ElKobold's picture
Joined: 04/10/2015
I'm yet to see a regular

I'm yet to see a regular welcome message to be met with the two reactions you've described.

Reaction #1 about "there's no money in boardgames" (which is also, incidentally, true) is usually in response to a first post describing an over-optimistic plan of the first-time game designer to publish his or her revolutionary first board-game and instantly make a living out of it.

I'm one of those nasty people who post those dream-crushing responses. I do it because I've seen it first-hand. And I personally know people who've lost thousands in cash because they got into self-publishing without having a clue and thinking it's easy. This is why I post comments like this and will continue to do so as long as it's not against the rules of this community, because I think it's the right thing to do.

Reaction #2 about "no contribution" is usually to a first-time post advertising an ongoing Kick-starter campaign. I believe it is rather obvious that such a post has no other purpose except for advertising, which might annoy some people. You see, most people are here to discuss the board games they are designing. An advertisement post doesn't contribute much in this regard. Moreover, it's not that effective at getting you new backers either for that same reason (judging from personal experience, so might be wrong here).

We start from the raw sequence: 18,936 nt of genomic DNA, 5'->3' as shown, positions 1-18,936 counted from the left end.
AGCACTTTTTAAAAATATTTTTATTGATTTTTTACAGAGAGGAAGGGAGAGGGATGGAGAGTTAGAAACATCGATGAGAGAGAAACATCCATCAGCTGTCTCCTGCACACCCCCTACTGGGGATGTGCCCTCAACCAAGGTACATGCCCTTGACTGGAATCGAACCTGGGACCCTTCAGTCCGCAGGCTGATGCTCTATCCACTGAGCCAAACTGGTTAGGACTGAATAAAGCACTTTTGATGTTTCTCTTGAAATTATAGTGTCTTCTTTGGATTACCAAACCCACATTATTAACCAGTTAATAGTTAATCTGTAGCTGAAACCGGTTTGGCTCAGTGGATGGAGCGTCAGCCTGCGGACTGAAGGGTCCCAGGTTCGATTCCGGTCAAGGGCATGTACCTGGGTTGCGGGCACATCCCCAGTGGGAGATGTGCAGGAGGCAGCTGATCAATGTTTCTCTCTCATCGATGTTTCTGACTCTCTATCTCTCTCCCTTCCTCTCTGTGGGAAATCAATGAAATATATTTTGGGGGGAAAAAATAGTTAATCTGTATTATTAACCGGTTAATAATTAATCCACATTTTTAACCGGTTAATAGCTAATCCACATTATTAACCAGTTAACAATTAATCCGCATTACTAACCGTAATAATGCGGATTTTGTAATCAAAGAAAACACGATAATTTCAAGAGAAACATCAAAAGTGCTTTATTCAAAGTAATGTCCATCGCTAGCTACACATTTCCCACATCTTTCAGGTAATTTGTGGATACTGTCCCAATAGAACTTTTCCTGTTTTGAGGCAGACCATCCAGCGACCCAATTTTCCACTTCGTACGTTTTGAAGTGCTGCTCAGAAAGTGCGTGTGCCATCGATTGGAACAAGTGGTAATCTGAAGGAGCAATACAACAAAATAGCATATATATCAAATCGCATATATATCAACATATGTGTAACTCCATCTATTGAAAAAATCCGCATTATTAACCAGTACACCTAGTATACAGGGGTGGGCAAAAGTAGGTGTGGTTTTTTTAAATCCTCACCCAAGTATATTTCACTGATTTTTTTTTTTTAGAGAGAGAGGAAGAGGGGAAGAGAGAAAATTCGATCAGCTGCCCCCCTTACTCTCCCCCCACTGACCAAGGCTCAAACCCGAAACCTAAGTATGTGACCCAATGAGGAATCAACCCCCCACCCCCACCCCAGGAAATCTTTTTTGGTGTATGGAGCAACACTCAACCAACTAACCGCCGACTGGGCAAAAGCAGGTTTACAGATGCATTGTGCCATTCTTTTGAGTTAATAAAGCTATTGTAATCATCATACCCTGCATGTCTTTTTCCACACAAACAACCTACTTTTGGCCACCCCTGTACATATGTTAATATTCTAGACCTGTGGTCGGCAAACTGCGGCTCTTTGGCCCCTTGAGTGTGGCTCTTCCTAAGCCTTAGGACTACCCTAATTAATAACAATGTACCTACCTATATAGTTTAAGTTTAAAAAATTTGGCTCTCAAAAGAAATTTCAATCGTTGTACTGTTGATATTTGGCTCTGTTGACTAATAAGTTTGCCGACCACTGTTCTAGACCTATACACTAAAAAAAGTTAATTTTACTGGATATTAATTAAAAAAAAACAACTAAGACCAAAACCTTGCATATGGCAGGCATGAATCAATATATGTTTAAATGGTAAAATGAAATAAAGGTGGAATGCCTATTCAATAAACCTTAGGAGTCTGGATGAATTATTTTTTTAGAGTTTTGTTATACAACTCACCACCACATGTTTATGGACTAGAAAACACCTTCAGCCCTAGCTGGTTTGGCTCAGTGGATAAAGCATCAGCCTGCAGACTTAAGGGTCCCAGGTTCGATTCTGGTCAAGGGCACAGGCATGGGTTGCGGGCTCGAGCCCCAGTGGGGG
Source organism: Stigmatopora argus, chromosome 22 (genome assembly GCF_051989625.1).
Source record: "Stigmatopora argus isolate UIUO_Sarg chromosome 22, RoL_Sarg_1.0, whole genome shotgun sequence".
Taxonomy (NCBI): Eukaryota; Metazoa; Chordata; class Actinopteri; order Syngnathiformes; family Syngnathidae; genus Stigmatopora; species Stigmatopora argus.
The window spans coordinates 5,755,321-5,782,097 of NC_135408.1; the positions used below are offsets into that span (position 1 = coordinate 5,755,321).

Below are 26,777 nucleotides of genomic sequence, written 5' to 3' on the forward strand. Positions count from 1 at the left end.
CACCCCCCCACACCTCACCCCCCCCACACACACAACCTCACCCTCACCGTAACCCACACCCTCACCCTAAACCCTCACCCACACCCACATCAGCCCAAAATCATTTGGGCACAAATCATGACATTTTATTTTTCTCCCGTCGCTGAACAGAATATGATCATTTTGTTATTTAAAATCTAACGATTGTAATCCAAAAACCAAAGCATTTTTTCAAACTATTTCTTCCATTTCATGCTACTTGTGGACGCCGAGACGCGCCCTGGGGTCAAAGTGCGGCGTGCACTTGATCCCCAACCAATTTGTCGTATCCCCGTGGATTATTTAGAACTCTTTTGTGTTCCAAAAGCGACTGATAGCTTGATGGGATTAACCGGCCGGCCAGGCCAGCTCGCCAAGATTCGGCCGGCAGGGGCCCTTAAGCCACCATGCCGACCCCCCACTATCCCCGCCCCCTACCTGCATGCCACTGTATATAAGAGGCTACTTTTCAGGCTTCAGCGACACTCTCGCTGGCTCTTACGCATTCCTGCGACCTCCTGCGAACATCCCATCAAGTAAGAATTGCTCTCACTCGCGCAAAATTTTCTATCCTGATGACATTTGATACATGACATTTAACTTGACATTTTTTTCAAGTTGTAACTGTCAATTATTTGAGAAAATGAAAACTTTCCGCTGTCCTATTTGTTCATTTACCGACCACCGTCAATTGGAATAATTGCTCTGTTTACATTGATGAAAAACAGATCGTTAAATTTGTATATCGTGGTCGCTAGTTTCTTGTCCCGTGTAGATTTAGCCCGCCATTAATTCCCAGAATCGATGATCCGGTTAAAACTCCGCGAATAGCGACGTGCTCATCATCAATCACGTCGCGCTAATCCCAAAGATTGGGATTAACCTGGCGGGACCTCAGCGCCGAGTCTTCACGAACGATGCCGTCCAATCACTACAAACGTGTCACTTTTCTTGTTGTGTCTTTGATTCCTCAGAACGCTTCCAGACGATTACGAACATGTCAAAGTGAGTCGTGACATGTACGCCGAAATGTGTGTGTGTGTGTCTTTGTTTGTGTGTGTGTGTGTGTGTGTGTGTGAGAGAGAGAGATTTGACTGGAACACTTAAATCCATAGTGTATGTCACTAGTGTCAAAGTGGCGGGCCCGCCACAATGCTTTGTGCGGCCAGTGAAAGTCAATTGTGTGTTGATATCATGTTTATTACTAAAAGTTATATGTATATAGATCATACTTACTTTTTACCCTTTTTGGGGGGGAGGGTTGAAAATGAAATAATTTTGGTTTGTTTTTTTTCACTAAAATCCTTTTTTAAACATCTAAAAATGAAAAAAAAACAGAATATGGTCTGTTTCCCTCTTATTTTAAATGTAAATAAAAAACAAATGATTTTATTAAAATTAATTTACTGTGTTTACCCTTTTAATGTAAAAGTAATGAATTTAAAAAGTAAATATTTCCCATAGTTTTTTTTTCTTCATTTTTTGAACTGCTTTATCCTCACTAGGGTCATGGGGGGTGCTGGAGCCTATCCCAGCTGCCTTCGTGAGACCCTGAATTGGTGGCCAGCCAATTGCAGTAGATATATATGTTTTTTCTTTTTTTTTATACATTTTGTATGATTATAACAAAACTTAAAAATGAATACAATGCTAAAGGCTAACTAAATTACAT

Personally, I'd say the best solution to this would be to have a separate sub-forum called "Shameless self-advertising" (or something along those lines) for the posts like that. At least the intent will be obvious and clear that way and hence "ok" in my book.

Just my 2 cents.

questccg's picture
Joined: 04/16/2011
I agree with Arty

I have seen no threads in which anyone is offering advice that there is "no money in boardgames". But to clarify, it would be best if people designed for the hobby itself - rather than focusing on remuneration. I think the best advice is to focus on designing a "real good game - if not a GREAT one." Put out a great product and let the gamers decide if they like it or not...